As we soon welcome Women's Equality Day we can celebrate some real progress for young women's health, like recent data from the Centers for Disease Control and Prevention that shows teen birth rates are at historic lows. For Latinas, the teen birth rate declined by 9 percent from 2009 to 2010. A follow-up report in May 2012 links the fall to increased usage of highly effective methods of birth control, which is now easier to access thanks to the Affordable Care Act. This is news worth celebrating, even as we recognize the work that still needs to be done because Latinas trail their white peers in sexual health outcomes.
Advocating for better access to effective contraception and sex education is a crucial part of the reproductive justice movement. But when we talk about equality for all women, we need to be sure that the interests of young women are also included -- including Latinas who choose to be young mothers. And that means also pushing for policies and support mechanisms that allow women the right to have healthy pregnancies, at the time they decide is right for them.
The current discourse surrounding young motherhood is both stigmatizing and insensitive, and too often focuses on young women of color and Latinas in particular. It presents young motherhood itself as the problem, the cause of some sort of intergenerational socioeconomic disparities. As the National Latina Institute for Reproductive Health's white paper on Latinas and sexual health demonstrate, the real problems are poverty, lack of access to timely and high-quality health care services, and lack of access to comprehensive and culturally competent health and sexuality education. As a society, we need to support young Latinas who choose to be mothers and also acknowledge that the real cause for concern is not the young mother herself -- it's the structural barriers to her success and the disparities she and her children face as a result.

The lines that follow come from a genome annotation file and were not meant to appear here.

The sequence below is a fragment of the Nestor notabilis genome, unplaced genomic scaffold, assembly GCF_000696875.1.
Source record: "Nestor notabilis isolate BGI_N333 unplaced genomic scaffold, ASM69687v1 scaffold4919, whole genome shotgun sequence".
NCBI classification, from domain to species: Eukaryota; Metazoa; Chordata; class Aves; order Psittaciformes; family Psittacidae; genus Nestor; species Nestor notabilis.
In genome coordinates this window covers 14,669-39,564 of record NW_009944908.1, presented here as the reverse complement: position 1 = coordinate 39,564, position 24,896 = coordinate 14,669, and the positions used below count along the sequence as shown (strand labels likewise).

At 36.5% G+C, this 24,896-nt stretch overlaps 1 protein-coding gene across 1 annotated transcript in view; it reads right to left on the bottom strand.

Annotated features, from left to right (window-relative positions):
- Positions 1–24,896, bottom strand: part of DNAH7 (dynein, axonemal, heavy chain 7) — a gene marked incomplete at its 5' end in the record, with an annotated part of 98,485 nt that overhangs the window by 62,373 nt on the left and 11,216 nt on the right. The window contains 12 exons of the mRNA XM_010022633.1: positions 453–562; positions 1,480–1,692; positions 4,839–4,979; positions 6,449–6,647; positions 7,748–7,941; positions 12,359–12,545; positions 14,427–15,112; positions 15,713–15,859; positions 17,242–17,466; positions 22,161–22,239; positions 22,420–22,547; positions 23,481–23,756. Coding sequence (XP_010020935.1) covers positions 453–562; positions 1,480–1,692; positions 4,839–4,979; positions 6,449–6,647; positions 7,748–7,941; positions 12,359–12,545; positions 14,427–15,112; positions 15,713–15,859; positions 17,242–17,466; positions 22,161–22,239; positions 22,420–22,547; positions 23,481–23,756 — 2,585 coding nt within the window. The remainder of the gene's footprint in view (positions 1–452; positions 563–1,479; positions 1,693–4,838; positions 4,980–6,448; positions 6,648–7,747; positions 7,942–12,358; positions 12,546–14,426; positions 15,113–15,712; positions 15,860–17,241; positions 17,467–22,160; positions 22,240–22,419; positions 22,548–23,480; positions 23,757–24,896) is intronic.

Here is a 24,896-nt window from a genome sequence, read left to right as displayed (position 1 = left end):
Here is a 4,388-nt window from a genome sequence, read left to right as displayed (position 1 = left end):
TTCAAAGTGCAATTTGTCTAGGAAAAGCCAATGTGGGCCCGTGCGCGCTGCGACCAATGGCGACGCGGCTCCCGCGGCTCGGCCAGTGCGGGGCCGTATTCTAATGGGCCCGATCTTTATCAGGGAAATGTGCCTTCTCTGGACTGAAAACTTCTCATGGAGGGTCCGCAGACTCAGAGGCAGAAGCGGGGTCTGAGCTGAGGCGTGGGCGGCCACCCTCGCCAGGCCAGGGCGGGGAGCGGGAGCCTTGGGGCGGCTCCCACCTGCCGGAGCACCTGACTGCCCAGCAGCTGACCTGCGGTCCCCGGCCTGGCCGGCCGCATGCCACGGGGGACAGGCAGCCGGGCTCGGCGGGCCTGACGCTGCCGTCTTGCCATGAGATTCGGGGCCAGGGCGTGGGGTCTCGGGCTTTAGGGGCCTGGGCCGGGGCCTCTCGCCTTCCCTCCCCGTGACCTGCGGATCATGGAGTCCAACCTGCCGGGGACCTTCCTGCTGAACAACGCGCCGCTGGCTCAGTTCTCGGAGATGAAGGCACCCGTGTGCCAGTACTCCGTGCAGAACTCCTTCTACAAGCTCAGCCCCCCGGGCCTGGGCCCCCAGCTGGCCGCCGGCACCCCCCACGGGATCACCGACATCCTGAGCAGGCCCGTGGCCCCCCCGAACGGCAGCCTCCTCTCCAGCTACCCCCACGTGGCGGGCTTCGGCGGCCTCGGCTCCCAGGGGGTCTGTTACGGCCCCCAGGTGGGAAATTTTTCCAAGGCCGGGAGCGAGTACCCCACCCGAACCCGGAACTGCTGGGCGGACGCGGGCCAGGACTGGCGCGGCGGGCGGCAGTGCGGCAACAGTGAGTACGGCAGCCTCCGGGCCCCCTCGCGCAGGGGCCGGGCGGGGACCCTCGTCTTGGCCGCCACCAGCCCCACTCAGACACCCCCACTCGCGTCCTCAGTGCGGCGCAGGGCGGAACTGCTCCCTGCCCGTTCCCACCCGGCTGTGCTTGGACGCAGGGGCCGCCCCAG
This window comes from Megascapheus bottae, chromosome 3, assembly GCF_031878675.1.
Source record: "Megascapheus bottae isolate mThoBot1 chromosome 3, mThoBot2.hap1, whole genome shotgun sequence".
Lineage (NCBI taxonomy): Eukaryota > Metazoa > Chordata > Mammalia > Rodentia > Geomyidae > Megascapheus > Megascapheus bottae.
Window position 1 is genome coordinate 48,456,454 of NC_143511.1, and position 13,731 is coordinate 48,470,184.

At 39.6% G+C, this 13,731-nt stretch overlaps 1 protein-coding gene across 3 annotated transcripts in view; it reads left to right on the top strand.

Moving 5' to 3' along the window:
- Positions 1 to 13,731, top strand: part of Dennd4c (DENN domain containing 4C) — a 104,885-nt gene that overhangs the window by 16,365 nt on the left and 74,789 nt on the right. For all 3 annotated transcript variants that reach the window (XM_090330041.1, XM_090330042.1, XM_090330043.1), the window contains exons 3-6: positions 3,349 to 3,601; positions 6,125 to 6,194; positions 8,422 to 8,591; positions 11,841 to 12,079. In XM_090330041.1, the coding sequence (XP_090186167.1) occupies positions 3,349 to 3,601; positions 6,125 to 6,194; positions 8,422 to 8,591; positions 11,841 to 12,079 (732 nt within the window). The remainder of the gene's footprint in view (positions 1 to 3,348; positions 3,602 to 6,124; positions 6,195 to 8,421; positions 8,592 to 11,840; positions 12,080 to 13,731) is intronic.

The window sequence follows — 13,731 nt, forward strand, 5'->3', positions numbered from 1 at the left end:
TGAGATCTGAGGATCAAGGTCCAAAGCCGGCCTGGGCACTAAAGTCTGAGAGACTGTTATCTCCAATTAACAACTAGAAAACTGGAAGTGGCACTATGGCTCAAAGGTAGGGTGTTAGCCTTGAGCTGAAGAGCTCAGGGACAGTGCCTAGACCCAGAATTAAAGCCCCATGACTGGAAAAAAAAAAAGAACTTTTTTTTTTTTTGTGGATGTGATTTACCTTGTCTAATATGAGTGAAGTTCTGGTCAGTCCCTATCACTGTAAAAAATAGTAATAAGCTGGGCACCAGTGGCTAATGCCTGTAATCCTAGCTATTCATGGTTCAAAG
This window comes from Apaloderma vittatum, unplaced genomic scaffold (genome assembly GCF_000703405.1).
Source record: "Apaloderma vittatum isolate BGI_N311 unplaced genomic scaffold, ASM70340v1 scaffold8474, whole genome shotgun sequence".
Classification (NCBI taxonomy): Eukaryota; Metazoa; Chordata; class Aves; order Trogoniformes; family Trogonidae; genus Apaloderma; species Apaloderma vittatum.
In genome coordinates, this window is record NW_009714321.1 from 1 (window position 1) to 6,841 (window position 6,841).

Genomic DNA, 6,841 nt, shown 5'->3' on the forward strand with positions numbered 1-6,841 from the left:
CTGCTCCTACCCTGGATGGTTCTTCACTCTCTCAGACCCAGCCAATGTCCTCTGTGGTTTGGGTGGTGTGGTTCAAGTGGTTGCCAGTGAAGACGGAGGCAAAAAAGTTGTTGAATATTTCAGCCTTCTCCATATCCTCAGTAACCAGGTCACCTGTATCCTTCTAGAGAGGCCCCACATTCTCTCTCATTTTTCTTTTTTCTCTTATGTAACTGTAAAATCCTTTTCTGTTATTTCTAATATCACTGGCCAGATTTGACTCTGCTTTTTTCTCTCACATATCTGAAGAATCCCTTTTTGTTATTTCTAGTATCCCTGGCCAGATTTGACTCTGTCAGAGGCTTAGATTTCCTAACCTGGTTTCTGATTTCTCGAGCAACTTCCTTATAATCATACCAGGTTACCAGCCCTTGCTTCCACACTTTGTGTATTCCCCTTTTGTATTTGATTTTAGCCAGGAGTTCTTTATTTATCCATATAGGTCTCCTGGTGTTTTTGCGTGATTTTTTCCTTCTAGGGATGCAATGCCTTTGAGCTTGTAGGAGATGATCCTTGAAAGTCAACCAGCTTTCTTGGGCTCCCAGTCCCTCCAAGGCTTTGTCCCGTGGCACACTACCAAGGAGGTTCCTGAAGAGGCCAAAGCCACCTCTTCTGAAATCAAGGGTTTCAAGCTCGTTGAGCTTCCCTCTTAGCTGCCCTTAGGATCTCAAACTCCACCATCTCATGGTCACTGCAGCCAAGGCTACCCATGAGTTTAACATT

The conversation about young motherhood doesn't reflect the realities of young Latina lives, and it needs to change. Mainstream conversations often cite poorer infant health outcomes for young moms and infants, without mentioning that the majority of births occur when teens are 18 or 19 and health outcomes are the same as those of women in their twenties. And despite the fact that most studies show that Latinas do not have sex more often than white women, Latinas have significantly lower rates of contraceptive use. I don't believe this is because more Latinas simply prefer not to use birth control. It's because Latinas face social and economic inequalities, like lack of health insurance coverage, that make it difficult or impossible to access contraception and use it consistently. Research has shown that cost of contraception is often the biggest barrier to its consistent use, and this reality is heightened for low-income Latinas. Discussions about teen pregnancy, educational attainment and poverty tend to link young motherhood to less education and lower earnings, without taking into account the many barriers that Latinas face in trying to access higher education and higher-paying jobs.
As an organization that advocates for reproductive health and justice, we support many policies that address teen pregnancy -- comprehensive sexuality education, contraception without expensive co-pays, and the expansion of public programs that support reproductive health, like the recent Medicaid expansion and funding for community health centers provided for under the Affordable Care Act. And we support any initiative that expands options for young women, particularly low-income women.
But policies that address young motherhood must target the root causes of health inequities for Latinas and provide young women with options that support, not stigmatize their choices. NLIRH is proud to support the critical work of Young Women United (YWU) in New Mexico that is lifting up the experiences of real women who are young parents in an authentic way to advance policy change. August 25th marks the first-ever New Mexico Day of Recognition of Young Parents, thanks in no small part to the amazing work of YWU. Other states should take lead in honoring, rather than stigmatizing, the young families that seek equal opportunity to thrive in this country. That kind of progress will definitely be worth celebrating.
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